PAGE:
Having told you all of that, I've basically explained nothing. The movie is hypnotic; we're drawn along as if one thing leads to another--but nothing leads anywhere, and that's even before the characters start to fracture and recombine like flesh caught in a kaleidoscope. "Mulholland Drive" isn't like "Memento," where if you watch it closely enough, you can hope to explain the mystery. There is no explanation. There may not even be a mystery.
There have been countless dream sequences in the movies, almost all of them conceived with Freudian literalism to show the characters having nightmares about the plot. "Mulholland Drive" is all dream. There is nothing that is intended to be a waking moment. Like real dreams, it does not explain, does not complete its sequences, lingers over what it finds fascinating, dismisses unpromising plotlines. If you want an explanation for the last half hour of the film, think of it as the dreamer rising slowly to consciousness, as threads from the dream fight for space with recent memories from real life, and with fragments of other dreams--old ones and those still in development.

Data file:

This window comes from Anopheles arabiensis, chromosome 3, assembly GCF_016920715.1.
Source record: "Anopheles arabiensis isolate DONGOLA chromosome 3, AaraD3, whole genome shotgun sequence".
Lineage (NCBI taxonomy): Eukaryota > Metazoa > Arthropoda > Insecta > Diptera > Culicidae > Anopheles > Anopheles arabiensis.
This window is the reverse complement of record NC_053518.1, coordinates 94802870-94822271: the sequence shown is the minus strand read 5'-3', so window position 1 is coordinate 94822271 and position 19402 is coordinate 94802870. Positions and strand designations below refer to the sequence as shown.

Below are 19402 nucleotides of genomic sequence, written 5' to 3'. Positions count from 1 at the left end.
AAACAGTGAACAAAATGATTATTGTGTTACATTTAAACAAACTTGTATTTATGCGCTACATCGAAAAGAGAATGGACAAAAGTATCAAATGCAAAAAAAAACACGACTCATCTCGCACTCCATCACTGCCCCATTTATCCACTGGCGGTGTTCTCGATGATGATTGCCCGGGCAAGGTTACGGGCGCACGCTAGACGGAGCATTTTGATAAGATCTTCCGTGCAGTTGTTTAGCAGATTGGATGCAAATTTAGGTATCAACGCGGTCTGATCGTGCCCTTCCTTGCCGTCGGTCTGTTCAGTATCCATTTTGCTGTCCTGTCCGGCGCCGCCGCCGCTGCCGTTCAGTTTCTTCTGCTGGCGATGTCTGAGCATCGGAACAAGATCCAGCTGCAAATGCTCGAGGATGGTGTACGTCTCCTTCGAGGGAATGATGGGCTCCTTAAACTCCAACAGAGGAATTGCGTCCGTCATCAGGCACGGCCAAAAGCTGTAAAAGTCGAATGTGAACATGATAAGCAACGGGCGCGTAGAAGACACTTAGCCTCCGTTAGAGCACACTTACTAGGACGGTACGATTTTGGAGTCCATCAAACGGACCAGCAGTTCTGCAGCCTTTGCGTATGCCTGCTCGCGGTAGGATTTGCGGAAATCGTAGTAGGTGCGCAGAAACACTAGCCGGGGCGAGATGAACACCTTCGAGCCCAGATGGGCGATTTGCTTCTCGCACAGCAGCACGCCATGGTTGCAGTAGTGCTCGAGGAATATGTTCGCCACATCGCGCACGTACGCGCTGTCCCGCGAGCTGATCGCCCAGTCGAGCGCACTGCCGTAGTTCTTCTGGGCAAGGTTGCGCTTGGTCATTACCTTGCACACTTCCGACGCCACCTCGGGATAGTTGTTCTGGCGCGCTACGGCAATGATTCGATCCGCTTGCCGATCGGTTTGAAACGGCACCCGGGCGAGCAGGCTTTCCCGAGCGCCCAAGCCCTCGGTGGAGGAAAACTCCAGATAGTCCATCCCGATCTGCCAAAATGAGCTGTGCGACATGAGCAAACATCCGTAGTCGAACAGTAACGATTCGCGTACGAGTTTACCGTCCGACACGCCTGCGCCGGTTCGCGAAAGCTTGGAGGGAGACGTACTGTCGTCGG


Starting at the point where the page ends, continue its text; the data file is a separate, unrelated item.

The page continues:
This works because Lynch is absolutely uncompromising. He takes what was frustrating in some of his earlier films, and instead of backing away from it, he charges right through. "Mulholland Drive" is said to have been assembled from scenes that he shot for a 1999 ABC television pilot, but no network would air (or understand) this material, and Lynch knew it. He takes his financing where he can find it and directs as fancy dictates. This movie doesn't feel incomplete because it could never be complete--closure is not a goal.
Laura Elena Harring and Naomi Watts take the risk of embodying Hollywood archetypes, and get away with it because they are archetypes. Not many actresses would be bold enough to name themselves after Rita Hayworth, but Harring does, because she can. Slinky and voluptuous in clinging gowns, all she has to do is stand there and she's the first good argument in 55 years for a "Gilda" remake. Naomi Watts is bright-eyed and bushy-tailed, a plucky girl detective. Like a dream, the movie shifts easily between tones; there's an audition where a girl singer performs "Sixteen Reasons" and "I Told Every Little Star," and the movie isn't satirizing "American Bandstand," it's channeling it.